Assessing an ecosystem's beauty using virtual reality

The combined use of virtual reality (VR) and statistical modelling is helping QUT researchers to assess the aesthetic values of remote ecosystems that are difficult or expensive to physically access.

Nature’s beauty benefits us by providing psychological satisfaction and well being, however as ecosystems are threatened by global degradation, this benefit to humans may soon be lost. How people perceive natural beauty is subjective and difficult to quantify, which limits the effectiveness of traditional approaches to surveying ecosystem aesthetics along with other ecosystem health monitoring programs.

QUT researchers have developed a new methodology to quantify aesthetic indicators based on people’s perceptions of the beauty of the Great Barrier Reef. This involved using VR headsets and 360-degree images to show five different parts of reef to members of the general public, marine scientists and divers and asking participants questions about what they could and couldn’t see and which parts of the reef they found visually appealing. This allowed researchers to collect a new type of data on how people perceive the beauty of the reef, compared to the actual health of the reef, which can be quite different. Overexposure to photographs of visually striking coral reefs can lead to unrealistic expectations about what a coral reef should look like. For example, corals displaying bright fluorescent colours can be a signal showing the early stages of bleaching.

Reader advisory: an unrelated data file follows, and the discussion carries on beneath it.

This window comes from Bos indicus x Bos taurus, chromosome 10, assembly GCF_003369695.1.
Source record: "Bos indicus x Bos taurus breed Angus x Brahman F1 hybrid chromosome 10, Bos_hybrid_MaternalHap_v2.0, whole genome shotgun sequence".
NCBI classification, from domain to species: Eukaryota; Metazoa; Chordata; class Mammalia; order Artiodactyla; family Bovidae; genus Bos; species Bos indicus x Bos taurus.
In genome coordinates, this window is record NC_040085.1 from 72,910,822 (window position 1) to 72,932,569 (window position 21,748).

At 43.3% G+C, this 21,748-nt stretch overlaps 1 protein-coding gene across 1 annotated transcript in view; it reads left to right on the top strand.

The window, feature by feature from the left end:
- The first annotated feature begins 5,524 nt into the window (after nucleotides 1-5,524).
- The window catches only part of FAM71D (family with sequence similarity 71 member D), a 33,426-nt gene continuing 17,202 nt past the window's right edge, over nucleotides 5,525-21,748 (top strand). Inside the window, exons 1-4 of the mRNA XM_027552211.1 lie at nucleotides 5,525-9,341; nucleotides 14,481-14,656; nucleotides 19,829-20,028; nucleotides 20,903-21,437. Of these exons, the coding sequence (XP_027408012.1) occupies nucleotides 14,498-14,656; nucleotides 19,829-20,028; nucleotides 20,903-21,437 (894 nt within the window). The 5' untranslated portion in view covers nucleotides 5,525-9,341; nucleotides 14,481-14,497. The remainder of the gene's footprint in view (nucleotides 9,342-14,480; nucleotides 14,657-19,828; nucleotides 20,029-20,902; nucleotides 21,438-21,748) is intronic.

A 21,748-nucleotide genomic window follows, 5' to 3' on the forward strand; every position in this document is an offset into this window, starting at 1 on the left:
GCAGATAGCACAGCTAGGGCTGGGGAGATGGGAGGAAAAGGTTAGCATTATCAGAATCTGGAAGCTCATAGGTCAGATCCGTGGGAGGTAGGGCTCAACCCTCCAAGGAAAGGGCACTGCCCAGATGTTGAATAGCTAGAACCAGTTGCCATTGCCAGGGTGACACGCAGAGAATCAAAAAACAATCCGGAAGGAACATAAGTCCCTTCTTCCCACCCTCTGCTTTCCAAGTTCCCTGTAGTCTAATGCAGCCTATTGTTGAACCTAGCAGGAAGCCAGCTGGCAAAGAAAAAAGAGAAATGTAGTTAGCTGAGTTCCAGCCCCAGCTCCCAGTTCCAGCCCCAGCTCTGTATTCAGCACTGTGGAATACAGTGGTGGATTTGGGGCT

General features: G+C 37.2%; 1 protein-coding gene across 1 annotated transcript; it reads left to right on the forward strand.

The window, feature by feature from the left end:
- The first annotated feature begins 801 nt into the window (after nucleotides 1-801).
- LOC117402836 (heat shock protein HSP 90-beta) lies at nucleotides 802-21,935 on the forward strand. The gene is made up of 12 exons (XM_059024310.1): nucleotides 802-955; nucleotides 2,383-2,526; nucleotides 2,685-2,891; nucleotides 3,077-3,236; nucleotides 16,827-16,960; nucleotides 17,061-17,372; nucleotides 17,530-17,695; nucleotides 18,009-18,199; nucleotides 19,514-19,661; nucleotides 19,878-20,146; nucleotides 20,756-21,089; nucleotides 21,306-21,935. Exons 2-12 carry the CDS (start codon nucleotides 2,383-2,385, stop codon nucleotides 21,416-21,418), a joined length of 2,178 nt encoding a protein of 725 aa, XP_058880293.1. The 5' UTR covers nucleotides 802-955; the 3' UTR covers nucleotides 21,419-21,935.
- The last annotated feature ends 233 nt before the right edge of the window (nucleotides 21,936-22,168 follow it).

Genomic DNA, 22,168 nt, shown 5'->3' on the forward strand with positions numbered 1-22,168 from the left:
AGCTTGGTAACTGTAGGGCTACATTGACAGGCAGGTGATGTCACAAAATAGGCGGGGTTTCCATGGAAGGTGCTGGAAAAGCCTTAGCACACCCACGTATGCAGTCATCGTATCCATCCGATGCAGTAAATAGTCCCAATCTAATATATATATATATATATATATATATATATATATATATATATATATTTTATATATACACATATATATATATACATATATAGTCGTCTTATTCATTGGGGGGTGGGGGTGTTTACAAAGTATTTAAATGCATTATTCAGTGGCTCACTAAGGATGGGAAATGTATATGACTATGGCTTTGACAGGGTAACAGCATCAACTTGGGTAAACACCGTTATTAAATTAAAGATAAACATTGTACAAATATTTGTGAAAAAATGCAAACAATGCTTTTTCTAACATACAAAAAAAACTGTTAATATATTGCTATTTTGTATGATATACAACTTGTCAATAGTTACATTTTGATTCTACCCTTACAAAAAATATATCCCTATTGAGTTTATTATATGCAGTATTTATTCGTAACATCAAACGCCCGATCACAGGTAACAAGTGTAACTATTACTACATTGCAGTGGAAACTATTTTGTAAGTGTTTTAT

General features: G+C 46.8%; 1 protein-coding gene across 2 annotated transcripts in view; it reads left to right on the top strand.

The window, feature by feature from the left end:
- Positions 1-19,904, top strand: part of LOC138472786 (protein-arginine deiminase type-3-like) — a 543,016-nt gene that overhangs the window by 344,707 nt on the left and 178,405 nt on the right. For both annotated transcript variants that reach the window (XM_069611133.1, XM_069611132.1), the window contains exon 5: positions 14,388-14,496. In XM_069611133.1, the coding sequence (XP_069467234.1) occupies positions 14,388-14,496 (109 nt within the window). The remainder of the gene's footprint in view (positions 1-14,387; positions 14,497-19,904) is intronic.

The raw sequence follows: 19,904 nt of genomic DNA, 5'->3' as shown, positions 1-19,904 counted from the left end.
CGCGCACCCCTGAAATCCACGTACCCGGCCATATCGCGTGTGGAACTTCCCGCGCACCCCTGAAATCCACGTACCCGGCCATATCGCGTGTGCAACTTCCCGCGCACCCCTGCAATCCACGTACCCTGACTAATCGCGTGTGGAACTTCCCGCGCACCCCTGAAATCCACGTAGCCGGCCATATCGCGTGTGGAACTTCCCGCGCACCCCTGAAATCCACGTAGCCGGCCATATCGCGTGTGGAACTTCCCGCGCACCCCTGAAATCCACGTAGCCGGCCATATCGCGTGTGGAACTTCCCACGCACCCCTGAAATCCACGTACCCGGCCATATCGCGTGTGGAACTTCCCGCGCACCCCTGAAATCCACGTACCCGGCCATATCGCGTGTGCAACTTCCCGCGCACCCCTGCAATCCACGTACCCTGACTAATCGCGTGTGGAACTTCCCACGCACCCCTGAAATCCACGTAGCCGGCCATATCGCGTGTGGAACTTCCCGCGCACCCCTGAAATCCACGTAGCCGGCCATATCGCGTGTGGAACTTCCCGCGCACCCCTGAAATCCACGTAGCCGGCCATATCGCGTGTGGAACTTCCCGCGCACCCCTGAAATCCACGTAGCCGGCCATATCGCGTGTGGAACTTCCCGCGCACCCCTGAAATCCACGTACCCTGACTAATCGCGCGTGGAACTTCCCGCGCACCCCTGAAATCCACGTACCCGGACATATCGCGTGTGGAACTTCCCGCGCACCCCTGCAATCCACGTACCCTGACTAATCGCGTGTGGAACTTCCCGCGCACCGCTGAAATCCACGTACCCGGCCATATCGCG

The aesthetic study was part of a larger project called Virtual Reef Diver, which is an online platform for citizen scientists, recreational divers and the public to classify existing images and upload their images or footage of the reef to be geo-located within a map of a digital reef.

Using VR technologies will help engage people in educational and environmental outreach opportunities for coral reefs, and could also be relevant for other environmental conservation or tourism environments such as forests, jungles or beaches.


Chief Investigators

Using VR to see and measure the beauty of the Great Barrier Reef